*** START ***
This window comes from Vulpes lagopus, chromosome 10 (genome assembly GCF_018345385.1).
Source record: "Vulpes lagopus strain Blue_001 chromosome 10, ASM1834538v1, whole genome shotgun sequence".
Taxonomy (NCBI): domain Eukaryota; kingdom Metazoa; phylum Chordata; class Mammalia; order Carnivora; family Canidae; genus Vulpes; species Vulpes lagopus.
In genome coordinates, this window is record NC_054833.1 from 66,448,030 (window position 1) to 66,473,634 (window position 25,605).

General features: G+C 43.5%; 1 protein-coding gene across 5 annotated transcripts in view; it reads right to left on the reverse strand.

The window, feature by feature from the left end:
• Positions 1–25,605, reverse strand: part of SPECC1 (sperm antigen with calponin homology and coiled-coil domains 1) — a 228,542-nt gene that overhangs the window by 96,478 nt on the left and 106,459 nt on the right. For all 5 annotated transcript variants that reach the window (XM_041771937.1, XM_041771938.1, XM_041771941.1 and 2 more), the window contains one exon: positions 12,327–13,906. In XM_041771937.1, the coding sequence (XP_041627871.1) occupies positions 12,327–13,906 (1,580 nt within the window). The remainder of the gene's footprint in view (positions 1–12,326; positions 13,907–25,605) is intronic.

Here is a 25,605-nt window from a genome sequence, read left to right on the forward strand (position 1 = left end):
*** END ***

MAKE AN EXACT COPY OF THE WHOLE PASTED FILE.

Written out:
This window comes from Vulpes lagopus, chromosome 10 (genome assembly GCF_018345385.1).
Source record: "Vulpes lagopus strain Blue_001 chromosome 10, ASM1834538v1, whole genome shotgun sequence".
Taxonomy (NCBI): domain Eukaryota; kingdom Metazoa; phylum Chordata; class Mammalia; order Carnivora; family Canidae; genus Vulpes; species Vulpes lagopus.
In genome coordinates, this window is record NC_054833.1 from 66,448,030 (window position 1) to 66,473,634 (window position 25,605).

General features: G+C 43.5%; 1 protein-coding gene across 5 annotated transcripts in view; it reads right to left on the reverse strand.

The window, feature by feature from the left end:
• Positions 1–25,605, reverse strand: part of SPECC1 (sperm antigen with calponin homology and coiled-coil domains 1) — a 228,542-nt gene that overhangs the window by 96,478 nt on the left and 106,459 nt on the right. For all 5 annotated transcript variants that reach the window (XM_041771937.1, XM_041771938.1, XM_041771941.1 and 2 more), the window contains one exon: positions 12,327–13,906. In XM_041771937.1, the coding sequence (XP_041627871.1) occupies positions 12,327–13,906 (1,580 nt within the window). The remainder of the gene's footprint in view (positions 1–12,326; positions 13,907–25,605) is intronic.

Here is a 25,605-nt window from a genome sequence, read left to right on the forward strand (position 1 = left end):